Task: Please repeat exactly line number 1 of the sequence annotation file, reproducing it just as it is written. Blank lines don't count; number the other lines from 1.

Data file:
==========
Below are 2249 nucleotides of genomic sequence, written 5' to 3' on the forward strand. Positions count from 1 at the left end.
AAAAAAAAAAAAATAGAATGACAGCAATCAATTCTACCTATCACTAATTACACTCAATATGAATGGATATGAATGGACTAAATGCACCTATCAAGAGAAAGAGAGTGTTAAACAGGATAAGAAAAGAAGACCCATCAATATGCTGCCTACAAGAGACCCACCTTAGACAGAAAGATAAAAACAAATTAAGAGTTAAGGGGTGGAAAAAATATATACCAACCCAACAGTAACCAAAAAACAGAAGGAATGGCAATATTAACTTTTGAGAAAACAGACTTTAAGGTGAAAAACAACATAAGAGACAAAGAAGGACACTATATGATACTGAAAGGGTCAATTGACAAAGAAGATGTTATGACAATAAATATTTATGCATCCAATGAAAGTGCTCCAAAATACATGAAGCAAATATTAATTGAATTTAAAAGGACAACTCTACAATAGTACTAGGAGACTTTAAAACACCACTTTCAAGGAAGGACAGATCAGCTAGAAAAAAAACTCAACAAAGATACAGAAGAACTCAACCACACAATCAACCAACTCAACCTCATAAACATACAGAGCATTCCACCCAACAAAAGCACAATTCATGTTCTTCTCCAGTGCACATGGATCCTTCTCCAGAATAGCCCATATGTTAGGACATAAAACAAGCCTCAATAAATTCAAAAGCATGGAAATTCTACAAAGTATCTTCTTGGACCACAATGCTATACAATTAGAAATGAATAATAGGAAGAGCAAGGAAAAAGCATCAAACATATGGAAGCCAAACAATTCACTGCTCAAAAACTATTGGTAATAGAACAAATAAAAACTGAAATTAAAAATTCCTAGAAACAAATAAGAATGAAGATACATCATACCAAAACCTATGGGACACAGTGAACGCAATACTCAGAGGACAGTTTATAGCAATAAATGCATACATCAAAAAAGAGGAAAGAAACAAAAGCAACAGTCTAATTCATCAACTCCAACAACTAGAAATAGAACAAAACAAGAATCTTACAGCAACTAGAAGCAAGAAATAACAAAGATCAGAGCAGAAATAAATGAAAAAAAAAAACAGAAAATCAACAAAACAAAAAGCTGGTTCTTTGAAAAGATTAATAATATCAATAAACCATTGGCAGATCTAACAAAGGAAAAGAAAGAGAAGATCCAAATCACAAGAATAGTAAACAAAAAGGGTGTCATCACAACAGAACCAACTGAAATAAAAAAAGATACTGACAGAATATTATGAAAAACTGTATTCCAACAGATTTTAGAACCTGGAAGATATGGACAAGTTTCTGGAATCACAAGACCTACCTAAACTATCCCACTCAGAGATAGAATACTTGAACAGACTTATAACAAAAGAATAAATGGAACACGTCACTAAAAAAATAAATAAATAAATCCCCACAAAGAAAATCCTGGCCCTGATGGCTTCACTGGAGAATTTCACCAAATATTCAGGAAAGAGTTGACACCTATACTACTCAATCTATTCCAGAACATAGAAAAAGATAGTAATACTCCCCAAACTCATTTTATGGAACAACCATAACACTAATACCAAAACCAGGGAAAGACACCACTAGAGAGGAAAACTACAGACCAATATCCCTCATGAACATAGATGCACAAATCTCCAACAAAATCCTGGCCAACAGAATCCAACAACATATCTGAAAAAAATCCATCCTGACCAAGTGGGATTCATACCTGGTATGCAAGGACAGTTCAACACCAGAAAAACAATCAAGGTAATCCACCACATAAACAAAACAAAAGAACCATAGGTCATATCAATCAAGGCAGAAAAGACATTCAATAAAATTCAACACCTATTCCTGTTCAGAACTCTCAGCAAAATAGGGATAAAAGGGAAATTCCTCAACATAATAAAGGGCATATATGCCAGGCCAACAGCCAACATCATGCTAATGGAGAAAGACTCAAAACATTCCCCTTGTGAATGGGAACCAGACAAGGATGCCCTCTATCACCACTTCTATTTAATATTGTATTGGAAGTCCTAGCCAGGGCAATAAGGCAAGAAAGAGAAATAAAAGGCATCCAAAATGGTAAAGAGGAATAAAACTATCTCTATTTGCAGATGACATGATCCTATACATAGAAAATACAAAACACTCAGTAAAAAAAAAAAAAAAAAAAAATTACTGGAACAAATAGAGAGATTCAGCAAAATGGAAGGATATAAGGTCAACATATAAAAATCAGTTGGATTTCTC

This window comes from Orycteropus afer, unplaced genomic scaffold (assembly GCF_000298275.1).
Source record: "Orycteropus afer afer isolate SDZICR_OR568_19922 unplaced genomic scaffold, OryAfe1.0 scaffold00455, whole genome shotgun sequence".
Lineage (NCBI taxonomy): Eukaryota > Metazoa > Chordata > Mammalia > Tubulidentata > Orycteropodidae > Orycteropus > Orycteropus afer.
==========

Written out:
Below are 2249 nucleotides of genomic sequence, written 5' to 3' on the forward strand. Positions count from 1 at the left end.